A Tale of Two Cities
A Tale of Two Cities as a movie (1980) that I watched lately presents, through its scenography, a tangible world equipped to paint a reasonably vivid picture of the times that Dickens had more brilliantly and fantastically drawn through his words. The movie compelled me to invite Dickens in, and accordingly I finished, of course after several years, the second reading of the novel. As usual, and as I believe, the novel mesmerized me, not the movie, but yes, the latter did not disappoint me as I liked its cinematography with particular reference to depiction of characters and all necessary ingredients attached to them, and the manner in which the atmosphere of both cities (London and Paris) was established, inter alia, action and overall scene of the French Revolution.
Nonetheless, the bird of my imagination was at full liberty when my eyes feasted on the lines of the novel. My mind could soar high above the cliffs of concrete boundaries the movie maker had drawn through his filming, and could like a hawk swoop down over the obstacles that the director had posed. Paradoxically, I felt myself in Paris and London while I brushed against the cheeks of the lines Dickens wrote than the visual atmosphere that the movie provided me with. I enjoyed with the characters and walked in the streets of Paris with Lucie Manette when she searched for Charles Darnay’s prison room along with her baby, argued with the jury in London when Darnay was about to be pronounced guilty of being a spy of Paris, rode the horse-carriage through the burnt town of the French with the whole family of Dr. Manette and Darnay towards London, imprisoned my soul in Bastille and La Force with prisoners, hit the nails on the shoes Dr. Manette mended, kissed Lucie’s hands when Carton intended to do so, controlled my wrath when Madame Therese Defarge planned to punish the descendants of Evrémonde, got relieved when John Barsad was made to change his statement as to Darnay’s identity, and guillotined my feelings when the Seamstress and Sydney Carton held tight each other’s hands before falling victim to the guillotine. I breathed everywhere with the novelist, be it the places of romance or the spots of brutality, the latter being the prominent one. Indeed, the novel revolved around the times when the world was to witness a history in the making. “It was the best of times, it was the worst of times, it was the age of wisdom, it was the age of foolishness, it was the epoch of belief, it was the epoch of incredulity, it was the season of Light, it was the season of Darkness, it was the spring of hope, it was the winter of despair…” (Dickens)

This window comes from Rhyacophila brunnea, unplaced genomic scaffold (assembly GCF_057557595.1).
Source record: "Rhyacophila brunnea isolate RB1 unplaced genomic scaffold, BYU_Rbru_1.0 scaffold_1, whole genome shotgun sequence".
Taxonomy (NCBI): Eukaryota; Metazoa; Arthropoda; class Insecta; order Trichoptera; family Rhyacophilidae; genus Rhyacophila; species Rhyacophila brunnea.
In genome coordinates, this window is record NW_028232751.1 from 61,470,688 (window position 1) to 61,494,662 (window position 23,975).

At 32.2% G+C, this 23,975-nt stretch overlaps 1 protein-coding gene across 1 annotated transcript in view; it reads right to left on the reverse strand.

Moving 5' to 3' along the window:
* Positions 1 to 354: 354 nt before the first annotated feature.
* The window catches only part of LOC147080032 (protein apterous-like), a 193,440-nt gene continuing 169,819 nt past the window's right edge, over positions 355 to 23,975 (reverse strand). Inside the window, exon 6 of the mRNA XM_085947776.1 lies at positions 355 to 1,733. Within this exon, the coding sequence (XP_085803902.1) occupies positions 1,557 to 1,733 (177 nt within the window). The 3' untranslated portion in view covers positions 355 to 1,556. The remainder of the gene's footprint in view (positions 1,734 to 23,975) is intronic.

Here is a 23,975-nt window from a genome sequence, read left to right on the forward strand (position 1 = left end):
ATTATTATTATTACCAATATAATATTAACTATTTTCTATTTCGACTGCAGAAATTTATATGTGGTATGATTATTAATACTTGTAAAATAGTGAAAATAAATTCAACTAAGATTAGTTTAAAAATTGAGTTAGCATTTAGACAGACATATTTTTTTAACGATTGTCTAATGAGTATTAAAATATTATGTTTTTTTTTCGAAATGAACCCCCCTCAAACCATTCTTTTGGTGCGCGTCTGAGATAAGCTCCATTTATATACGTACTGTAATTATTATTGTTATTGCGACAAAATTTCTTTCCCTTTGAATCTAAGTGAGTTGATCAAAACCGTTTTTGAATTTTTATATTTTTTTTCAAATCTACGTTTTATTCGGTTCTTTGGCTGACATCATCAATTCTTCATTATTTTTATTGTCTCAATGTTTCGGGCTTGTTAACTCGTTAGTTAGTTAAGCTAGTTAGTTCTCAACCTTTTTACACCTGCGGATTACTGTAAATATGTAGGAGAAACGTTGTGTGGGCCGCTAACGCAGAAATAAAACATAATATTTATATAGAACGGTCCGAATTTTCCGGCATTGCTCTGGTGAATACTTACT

Dickens, more appropriately and precisely, Charles John Huffam Dickens, was born in Portsmouth, England in 1812 and died in 1870. Once visiting Portsmouth in 2008 I had visualized the times when Dickens was born, and imagined him grown up (though he did not stay longer in Portsmouth) in the smaller streets of the town, exchanged ideas on novel writing, developing a plot, mastering the language and above all characterization. He couldn’t help me much at Portsmouth but at the library desks he flooded me with his art and passion. In addition to his greatness, some writers with their critical input reminded me of the fact that Dickens’ characters, in most cases, tended to be flat than round. Here I am referring to Aspects of the Novel (1927), a book by E. M. Forster. But there is more than meets the eye. I leave what I learnt from him for some other time. However, I adore his genius and pay homage to him with this piece of writing. Indeed, he was a legend. Ralph Waldo Emerson once remarked “I am afraid he has too much talent for his genius; it is a fearful locomotive to which he is bound and can never be free from it nor set to rest…He daunts me! I have not the key.”